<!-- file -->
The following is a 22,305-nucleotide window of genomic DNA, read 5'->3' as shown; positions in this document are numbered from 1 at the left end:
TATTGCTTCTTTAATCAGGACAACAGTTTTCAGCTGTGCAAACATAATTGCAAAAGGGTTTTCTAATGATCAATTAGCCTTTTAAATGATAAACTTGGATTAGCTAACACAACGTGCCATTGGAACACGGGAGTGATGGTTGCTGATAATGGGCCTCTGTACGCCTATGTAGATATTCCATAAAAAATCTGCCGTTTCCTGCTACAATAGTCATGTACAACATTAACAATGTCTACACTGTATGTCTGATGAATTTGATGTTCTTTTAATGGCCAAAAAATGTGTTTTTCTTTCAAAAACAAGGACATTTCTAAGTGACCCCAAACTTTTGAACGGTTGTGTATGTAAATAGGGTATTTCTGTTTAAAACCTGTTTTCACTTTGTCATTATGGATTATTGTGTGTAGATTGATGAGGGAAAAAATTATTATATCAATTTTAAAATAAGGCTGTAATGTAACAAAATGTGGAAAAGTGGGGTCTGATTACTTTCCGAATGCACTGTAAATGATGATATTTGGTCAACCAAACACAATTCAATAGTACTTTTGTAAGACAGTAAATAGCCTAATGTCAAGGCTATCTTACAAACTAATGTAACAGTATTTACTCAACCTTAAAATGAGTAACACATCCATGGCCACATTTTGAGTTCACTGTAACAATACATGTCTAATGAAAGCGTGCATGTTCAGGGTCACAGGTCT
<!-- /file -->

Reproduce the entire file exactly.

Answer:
The following is a 22,305-nucleotide window of genomic DNA, read 5'->3' as shown; positions in this document are numbered from 1 at the left end:
TATTGCTTCTTTAATCAGGACAACAGTTTTCAGCTGTGCAAACATAATTGCAAAAGGGTTTTCTAATGATCAATTAGCCTTTTAAATGATAAACTTGGATTAGCTAACACAACGTGCCATTGGAACACGGGAGTGATGGTTGCTGATAATGGGCCTCTGTACGCCTATGTAGATATTCCATAAAAAATCTGCCGTTTCCTGCTACAATAGTCATGTACAACATTAACAATGTCTACACTGTATGTCTGATGAATTTGATGTTCTTTTAATGGCCAAAAAATGTGTTTTTCTTTCAAAAACAAGGACATTTCTAAGTGACCCCAAACTTTTGAACGGTTGTGTATGTAAATAGGGTATTTCTGTTTAAAACCTGTTTTCACTTTGTCATTATGGATTATTGTGTGTAGATTGATGAGGGAAAAAATTATTATATCAATTTTAAAATAAGGCTGTAATGTAACAAAATGTGGAAAAGTGGGGTCTGATTACTTTCCGAATGCACTGTAAATGATGATATTTGGTCAACCAAACACAATTCAATAGTACTTTTGTAAGACAGTAAATAGCCTAATGTCAAGGCTATCTTACAAACTAATGTAACAGTATTTACTCAACCTTAAAATGAGTAACACATCCATGGCCACATTTTGAGTTCACTGTAACAATACATGTCTAATGAAAGCGTGCATGTTCAGGGTCACAGGTCT